Word of the DayMonday, November 10, 2008
\in-tuh-MAY-shuhn\ , noun;
an indirect or slight suggestion; hint
She had always had an intimation of her destiny: all her senses would go on the alert, as if bracing her for a blow-a terrible, crushing, powerful blow-of luck, whether good or bad.
-- Nina Berberova, Cape of Storms (translated by Marian Schwartz)
As it drew nearer he recognized it as a police car and some intimation of drama touched him, the prelude to some story, and he seated himself to watch.
-- William Gay, The Long Home
Jake Hersh, like Mordecai Richler himself a Canadian, is a television and film director living in London and struggling against that awful time in life when possibilities suddenly close and a dire intimation of finality sets in.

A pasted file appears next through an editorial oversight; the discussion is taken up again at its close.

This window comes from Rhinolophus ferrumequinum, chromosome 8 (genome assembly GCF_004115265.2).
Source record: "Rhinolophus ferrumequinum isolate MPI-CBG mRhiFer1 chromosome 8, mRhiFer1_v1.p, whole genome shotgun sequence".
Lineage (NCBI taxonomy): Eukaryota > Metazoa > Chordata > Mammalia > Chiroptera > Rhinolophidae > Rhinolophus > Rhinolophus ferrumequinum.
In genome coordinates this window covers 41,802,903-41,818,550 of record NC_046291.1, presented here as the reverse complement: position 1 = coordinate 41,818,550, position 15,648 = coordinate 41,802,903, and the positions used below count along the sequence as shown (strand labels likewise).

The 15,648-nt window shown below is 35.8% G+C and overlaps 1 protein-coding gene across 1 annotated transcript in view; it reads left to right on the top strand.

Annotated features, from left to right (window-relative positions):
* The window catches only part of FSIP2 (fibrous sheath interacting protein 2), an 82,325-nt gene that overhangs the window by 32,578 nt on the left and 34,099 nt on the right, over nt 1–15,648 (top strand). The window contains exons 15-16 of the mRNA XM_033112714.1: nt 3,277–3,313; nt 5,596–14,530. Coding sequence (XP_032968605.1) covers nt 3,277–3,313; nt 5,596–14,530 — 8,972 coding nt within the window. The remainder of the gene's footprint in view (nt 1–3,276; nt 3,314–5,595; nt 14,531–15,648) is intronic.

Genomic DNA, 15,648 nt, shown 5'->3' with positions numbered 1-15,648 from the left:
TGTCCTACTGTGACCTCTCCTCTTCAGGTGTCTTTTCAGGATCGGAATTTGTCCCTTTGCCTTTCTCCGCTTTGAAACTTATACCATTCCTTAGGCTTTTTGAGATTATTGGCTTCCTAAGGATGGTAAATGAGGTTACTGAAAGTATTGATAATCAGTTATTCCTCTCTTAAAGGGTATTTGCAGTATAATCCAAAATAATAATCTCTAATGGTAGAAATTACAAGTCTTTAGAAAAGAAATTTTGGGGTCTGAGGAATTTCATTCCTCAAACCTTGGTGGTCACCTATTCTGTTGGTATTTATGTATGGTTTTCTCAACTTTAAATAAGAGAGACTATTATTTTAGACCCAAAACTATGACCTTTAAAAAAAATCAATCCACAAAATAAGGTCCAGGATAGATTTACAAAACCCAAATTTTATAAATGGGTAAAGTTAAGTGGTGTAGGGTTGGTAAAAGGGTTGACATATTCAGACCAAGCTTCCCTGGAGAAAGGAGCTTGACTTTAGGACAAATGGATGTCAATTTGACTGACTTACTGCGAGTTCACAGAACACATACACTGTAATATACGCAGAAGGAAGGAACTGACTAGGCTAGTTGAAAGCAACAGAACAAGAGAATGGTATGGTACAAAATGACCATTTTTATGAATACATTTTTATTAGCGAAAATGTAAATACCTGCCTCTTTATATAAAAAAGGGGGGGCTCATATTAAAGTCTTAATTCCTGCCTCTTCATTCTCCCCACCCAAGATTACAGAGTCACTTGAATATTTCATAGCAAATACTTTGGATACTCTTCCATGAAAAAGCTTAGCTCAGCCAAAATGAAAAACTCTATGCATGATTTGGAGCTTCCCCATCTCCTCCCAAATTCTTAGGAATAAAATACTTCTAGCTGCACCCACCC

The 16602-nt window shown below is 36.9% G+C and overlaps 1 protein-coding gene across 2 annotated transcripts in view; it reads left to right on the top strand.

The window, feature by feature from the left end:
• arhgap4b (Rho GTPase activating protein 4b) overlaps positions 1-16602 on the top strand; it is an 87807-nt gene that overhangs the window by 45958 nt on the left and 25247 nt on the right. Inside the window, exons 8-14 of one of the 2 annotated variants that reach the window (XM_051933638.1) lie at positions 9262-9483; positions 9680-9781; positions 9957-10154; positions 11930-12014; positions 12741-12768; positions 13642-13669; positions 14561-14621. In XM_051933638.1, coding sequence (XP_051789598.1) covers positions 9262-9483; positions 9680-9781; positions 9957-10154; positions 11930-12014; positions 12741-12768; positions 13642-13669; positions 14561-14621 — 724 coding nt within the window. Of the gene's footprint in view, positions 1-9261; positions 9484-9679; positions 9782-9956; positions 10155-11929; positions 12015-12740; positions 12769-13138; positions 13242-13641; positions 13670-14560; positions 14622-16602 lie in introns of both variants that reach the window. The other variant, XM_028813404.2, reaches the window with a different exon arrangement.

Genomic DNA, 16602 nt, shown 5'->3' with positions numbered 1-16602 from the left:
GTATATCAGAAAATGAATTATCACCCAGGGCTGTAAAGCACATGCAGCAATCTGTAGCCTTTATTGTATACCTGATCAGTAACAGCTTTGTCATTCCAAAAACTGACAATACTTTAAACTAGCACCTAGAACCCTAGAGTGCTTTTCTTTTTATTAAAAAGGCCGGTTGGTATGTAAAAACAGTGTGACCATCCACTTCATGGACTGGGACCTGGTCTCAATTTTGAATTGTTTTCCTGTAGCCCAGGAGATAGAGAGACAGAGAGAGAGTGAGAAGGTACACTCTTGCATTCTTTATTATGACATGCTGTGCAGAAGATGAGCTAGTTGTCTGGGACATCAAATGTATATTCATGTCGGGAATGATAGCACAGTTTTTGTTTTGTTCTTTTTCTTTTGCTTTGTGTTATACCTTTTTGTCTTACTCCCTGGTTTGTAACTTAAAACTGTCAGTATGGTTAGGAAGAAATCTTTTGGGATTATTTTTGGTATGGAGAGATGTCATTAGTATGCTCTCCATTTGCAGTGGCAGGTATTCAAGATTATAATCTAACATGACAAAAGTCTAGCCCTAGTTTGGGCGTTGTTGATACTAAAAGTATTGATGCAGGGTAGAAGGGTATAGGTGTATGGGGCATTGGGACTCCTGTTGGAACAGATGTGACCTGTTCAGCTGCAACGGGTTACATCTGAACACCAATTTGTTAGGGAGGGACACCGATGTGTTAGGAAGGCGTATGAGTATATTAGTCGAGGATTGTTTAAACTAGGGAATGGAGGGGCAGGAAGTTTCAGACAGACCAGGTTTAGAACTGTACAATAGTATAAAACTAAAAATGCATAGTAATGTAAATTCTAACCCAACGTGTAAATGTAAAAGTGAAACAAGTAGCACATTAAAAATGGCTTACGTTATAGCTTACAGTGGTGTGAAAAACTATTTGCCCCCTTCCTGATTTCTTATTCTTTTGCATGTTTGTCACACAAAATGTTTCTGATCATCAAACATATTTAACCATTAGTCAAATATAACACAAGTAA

-- Jonathan Yardley, review of St. Urbain's Horseman, by Mordecai Richler, New York Times, June 26, 1967
A frightened, inarticulate maid weeping in the hall was their first intimation that something was wrong.
-- Annabel Davis-Goff, The Dower House
by 1442, from Late Latin intimationem "action of intimating," from intimare "to impress (upon), make known"
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